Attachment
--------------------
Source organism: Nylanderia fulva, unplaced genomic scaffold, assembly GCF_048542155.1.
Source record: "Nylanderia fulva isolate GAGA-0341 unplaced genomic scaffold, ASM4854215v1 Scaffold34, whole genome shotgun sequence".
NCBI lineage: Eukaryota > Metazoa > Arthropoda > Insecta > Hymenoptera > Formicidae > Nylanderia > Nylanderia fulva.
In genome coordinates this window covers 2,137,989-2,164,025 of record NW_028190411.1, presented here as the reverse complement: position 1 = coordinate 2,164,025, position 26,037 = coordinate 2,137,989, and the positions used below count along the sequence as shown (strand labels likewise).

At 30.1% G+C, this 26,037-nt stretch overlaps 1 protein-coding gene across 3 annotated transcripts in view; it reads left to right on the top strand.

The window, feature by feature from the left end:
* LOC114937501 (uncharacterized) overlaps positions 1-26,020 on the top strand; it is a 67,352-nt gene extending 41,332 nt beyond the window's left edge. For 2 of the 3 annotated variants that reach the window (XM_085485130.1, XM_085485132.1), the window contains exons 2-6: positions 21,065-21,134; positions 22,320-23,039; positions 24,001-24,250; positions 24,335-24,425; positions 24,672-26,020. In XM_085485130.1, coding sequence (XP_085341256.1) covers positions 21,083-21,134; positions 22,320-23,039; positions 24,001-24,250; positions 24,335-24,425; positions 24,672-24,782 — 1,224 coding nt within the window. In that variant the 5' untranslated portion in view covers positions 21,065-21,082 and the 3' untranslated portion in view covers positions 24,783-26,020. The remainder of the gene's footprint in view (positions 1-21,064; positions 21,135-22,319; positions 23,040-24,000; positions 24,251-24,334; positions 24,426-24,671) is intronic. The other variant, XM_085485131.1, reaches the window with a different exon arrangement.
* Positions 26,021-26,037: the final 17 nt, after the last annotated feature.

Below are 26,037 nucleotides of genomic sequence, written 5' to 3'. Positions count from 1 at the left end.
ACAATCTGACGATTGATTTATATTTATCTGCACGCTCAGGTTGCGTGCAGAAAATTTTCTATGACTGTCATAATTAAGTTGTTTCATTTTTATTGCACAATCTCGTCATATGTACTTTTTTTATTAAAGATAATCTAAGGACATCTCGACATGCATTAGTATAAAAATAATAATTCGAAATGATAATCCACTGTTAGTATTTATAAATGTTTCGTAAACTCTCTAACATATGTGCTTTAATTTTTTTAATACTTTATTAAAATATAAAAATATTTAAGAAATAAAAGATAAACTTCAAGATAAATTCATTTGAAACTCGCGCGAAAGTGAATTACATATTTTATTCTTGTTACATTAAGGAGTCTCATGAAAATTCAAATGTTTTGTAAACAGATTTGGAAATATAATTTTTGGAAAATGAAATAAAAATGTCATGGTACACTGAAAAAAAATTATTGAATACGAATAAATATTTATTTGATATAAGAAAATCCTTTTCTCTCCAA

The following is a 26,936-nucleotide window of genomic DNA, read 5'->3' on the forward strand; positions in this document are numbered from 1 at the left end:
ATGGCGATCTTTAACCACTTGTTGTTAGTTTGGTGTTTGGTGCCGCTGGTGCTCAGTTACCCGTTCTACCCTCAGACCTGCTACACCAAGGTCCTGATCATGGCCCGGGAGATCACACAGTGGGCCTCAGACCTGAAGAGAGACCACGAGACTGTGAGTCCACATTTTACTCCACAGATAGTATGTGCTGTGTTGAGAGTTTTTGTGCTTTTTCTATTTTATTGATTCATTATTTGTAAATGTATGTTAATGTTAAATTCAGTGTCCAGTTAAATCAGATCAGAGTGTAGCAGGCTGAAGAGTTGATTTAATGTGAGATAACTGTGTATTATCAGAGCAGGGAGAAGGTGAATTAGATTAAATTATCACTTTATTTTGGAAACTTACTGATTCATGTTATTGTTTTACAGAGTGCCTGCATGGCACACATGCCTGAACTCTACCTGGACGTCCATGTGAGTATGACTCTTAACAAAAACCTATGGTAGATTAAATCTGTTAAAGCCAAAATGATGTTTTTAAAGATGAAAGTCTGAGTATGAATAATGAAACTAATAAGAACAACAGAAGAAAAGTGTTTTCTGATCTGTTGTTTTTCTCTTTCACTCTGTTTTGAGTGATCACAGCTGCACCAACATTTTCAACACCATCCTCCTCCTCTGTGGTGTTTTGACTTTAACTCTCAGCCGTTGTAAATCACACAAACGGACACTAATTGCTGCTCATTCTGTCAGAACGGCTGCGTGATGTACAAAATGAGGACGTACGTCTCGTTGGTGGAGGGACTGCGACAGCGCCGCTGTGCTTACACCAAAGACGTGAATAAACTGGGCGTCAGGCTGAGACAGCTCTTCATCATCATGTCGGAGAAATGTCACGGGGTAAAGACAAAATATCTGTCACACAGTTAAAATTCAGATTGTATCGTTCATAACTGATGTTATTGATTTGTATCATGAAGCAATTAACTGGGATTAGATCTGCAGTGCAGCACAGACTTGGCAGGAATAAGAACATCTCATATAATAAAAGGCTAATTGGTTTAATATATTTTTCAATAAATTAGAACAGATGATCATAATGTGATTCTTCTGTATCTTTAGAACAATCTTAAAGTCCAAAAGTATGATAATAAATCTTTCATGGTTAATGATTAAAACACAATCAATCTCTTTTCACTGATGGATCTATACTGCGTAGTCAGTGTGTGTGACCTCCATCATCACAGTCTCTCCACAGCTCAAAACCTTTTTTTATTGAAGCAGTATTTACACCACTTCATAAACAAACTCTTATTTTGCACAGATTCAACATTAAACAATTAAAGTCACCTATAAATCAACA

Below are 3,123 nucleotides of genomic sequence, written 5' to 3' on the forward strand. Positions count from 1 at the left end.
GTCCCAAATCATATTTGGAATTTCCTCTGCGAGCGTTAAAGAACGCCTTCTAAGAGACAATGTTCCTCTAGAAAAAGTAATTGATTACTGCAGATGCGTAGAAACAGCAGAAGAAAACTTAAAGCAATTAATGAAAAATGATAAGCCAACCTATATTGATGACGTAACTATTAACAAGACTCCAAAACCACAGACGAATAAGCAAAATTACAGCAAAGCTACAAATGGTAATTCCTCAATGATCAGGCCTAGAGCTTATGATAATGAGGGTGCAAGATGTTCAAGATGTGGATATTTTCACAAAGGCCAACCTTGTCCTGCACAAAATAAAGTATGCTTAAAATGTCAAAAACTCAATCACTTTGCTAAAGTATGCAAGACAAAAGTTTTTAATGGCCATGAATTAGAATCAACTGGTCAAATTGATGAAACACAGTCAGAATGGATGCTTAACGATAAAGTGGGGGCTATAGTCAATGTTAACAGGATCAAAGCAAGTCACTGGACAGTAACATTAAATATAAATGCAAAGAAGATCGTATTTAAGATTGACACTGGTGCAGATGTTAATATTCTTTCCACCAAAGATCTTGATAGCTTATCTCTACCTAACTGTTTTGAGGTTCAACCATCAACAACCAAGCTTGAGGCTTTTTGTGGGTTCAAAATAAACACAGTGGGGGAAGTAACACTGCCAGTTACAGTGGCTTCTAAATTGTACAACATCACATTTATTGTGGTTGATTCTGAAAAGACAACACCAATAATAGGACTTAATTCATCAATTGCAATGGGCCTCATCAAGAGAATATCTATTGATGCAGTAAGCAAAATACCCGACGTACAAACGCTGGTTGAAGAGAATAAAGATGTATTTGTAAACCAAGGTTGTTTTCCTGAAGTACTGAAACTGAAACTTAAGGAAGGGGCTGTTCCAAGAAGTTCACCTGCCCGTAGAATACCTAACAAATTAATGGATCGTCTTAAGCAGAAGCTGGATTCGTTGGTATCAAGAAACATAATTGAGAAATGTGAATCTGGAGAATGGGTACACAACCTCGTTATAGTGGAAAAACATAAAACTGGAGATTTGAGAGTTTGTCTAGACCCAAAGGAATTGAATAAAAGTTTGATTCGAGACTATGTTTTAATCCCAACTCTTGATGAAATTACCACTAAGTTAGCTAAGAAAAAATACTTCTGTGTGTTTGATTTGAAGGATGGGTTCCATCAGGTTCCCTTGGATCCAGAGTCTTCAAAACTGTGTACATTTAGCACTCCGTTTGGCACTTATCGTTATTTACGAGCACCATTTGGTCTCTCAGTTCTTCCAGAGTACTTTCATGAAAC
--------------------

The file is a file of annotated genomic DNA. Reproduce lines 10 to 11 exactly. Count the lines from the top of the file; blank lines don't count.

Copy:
ACAATCTGACGATTGATTTATATTTATCTGCACGCTCAGGTTGCGTGCAGAAAATTTTCTATGACTGTCATAATTAAGTTGTTTCATTTTTATTGCACAATCTCGTCATATGTACTTTTTTTATTAAAGATAATCTAAGGACATCTCGACATGCATTAGTATAAAAATAATAATTCGAAATGATAATCCACTGTTAGTATTTATAAATGTTTCGTAAACTCTCTAACATATGTGCTTTAATTTTTTTAATACTTTATTAAAATATAAAAATATTTAAGAAATAAAAGATAAACTTCAAGATAAATTCATTTGAAACTCGCGCGAAAGTGAATTACATATTTTATTCTTGTTACATTAAGGAGTCTCATGAAAATTCAAATGTTTTGTAAACAGATTTGGAAATATAATTTTTGGAAAATGAAATAAAAATGTCATGGTACACTGAAAAAAAATTATTGAATACGAATAAATATTTATTTGATATAAGAAAATCCTTTTCTCTCCAA

The following is a 26,936-nucleotide window of genomic DNA, read 5'->3' on the forward strand; positions in this document are numbered from 1 at the left end: